On Thursday Labour retained the seat of Oldham East and Saddleworth at the by-election called following the disgracing of former Immigration Minister Phil Woolas with a comfortable, if not overwhelming majority. In her acceptance speech winning candidate Debbie Abrahams said it was a ‘wake up call’ to the coalition government.
I hate to play the wicked fairy at the christening, but it is really nothing of the sort. Ms Abrahams, who for a week or so will be feted by her party as the next big political thing, for falling for the hubris of the moment, but Ed Milliband and his team, have no excuse for being so foolish.
However satisfying it is to win a by-election, or even the spot prize at the constituency Christmas dinner dance come to that, following the drubbing they received at the general election, Labour are a long way from being out of trouble.
Despite the best efforts of the media to persuade us otherwise the coalition still shows every sign of holding firm and making it through to the next election. This is due, in no small part, to the discovery by several senior liberal Democrats that they like the trappings of power enough to smother their previously active consciences; but mostly it is due to the failure of Labour to provide a real alternative.
The party lacks policies, direction and even, it would seem, even the most basic conception of what it is for or who it represents. At a time when economics is the biggest game in town the party has chosen Alan Johnson as its shadow chancellor, an affable man with a disarming honesty about his limitations, sadly though it is the very limitations about which he is so honest that have scuppered his credibility.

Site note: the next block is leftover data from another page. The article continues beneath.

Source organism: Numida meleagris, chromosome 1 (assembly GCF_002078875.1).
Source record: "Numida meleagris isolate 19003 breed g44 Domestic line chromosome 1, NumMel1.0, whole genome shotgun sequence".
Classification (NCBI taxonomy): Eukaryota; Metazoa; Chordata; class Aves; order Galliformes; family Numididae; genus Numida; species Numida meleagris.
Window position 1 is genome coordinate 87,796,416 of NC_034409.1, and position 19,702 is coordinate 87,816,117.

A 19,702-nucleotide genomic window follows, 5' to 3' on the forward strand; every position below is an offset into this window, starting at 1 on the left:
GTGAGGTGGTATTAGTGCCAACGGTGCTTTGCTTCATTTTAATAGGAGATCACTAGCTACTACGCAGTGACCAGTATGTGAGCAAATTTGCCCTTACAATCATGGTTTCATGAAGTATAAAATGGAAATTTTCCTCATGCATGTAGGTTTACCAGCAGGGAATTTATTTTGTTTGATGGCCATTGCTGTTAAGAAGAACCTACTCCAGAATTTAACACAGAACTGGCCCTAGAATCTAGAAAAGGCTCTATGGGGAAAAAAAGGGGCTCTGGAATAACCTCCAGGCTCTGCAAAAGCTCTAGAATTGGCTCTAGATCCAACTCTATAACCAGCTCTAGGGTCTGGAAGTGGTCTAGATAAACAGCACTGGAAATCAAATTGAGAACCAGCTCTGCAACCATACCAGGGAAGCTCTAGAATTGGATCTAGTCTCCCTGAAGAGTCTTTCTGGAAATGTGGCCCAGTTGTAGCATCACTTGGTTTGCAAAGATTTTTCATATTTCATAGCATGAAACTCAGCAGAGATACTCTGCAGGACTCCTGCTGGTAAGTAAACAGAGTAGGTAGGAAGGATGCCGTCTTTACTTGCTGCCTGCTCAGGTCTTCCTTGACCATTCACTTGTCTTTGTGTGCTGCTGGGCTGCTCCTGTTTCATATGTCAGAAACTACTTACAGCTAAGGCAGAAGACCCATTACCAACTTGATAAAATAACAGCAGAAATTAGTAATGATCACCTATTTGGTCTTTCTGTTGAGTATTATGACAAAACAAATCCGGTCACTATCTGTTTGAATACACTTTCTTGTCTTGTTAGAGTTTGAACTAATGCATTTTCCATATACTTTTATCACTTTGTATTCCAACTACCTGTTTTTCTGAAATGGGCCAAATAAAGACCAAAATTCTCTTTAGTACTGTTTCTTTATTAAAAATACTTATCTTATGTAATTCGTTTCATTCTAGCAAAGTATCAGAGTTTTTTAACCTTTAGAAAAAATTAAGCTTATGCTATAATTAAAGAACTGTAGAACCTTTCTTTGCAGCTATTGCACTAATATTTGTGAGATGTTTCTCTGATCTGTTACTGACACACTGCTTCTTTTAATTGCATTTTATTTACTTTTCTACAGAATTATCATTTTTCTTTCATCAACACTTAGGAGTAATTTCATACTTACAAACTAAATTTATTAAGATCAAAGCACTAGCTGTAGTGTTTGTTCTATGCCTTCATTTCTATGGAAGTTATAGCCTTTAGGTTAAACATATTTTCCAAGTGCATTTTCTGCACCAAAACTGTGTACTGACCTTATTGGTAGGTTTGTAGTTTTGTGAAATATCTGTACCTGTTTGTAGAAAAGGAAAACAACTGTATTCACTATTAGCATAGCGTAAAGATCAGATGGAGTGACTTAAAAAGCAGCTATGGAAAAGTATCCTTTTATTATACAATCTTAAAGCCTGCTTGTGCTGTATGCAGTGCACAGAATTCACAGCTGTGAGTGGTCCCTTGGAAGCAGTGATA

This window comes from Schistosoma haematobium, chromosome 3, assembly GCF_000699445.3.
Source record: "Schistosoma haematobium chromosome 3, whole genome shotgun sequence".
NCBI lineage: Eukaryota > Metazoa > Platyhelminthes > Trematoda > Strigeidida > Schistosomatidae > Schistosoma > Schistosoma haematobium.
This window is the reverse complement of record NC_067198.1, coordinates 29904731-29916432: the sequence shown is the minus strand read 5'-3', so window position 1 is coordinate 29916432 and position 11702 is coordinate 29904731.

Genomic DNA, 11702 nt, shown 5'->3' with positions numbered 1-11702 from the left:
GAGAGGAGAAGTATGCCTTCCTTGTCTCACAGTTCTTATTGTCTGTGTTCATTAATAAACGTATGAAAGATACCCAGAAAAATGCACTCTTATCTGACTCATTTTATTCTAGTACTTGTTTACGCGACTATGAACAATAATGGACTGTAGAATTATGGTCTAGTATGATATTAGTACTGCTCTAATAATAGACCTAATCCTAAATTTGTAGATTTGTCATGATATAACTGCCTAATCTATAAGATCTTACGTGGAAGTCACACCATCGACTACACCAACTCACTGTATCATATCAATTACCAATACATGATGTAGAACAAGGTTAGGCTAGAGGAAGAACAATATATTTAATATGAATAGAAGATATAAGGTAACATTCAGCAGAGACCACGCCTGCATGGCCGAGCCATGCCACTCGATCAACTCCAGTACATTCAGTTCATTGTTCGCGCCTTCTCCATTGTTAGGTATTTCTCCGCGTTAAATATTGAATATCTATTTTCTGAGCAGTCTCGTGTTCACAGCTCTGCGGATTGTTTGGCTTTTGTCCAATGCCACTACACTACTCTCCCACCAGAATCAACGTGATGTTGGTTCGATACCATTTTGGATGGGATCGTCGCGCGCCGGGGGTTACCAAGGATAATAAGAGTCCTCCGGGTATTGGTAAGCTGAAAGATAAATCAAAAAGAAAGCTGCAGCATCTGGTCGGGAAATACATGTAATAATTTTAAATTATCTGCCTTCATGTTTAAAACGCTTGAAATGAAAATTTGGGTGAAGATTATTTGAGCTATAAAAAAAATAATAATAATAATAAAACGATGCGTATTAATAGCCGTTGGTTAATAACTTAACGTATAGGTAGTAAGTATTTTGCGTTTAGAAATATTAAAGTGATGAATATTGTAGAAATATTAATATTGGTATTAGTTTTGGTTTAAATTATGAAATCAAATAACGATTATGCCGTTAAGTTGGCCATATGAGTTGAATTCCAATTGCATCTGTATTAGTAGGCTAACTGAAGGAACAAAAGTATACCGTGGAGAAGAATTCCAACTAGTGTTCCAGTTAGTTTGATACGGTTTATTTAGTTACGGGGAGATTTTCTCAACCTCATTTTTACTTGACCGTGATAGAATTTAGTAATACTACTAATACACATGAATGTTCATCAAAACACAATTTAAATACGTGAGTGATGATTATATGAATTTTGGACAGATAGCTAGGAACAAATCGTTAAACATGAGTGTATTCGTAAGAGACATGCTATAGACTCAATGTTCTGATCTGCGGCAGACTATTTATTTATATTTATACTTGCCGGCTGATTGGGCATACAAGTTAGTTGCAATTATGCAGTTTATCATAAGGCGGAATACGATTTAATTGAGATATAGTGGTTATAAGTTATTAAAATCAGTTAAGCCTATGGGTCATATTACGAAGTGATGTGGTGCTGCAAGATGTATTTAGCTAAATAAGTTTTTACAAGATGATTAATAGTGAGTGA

Then there is the small problem of Ed Milliband himself, I don’t for a moment doubt his intelligence or his commitment to the Labour cause, but his transparently earnest approach seems better suited to the student union than the bear pit of Westminster politics. His appearances at PMQs are no less excruciating than those of Gordon Brown and even his smile seems to be heading in a similarly strange and unsettling direction.
The real problem is that under the leadership of this well meaning, but not particularly effective man, Labour risks turning into the political equivalent of the Church of England. An organisation with faultlessly good intentions and, alas, no idea when it comes to communicating them to the outside world.
If you need an example of this look no further than Milliband’s call in a speech to the Fabian Society for disgruntles Liberal Democrats to join Labour, not a bad idea, but not a viable strategy for winning an election either. Experience should have taught him that when a party based on ideology loses touch with the feelings of its supporters they are more likely to not vote at all than to vote for someone else, as happened within Labour during the Blair years.
The real solution for reviving the Labour Party isn’t to be found in the erudite discussion of the Fabians, instead it has to be sought on the streets and estates of Britain. Put simply Labour has to go back to its roots as a bottom up party that lives its socialism by helping individuals and communities overcome their social and economic problems.
The party leadership, like Ms Abrahams should by all means rejoice in their victory in Oldham East and Saddleworth, but they should see it for what it is; not the beginning of the end of their journey back to power but rather just the end of the beginning of what will be a long and painful journey.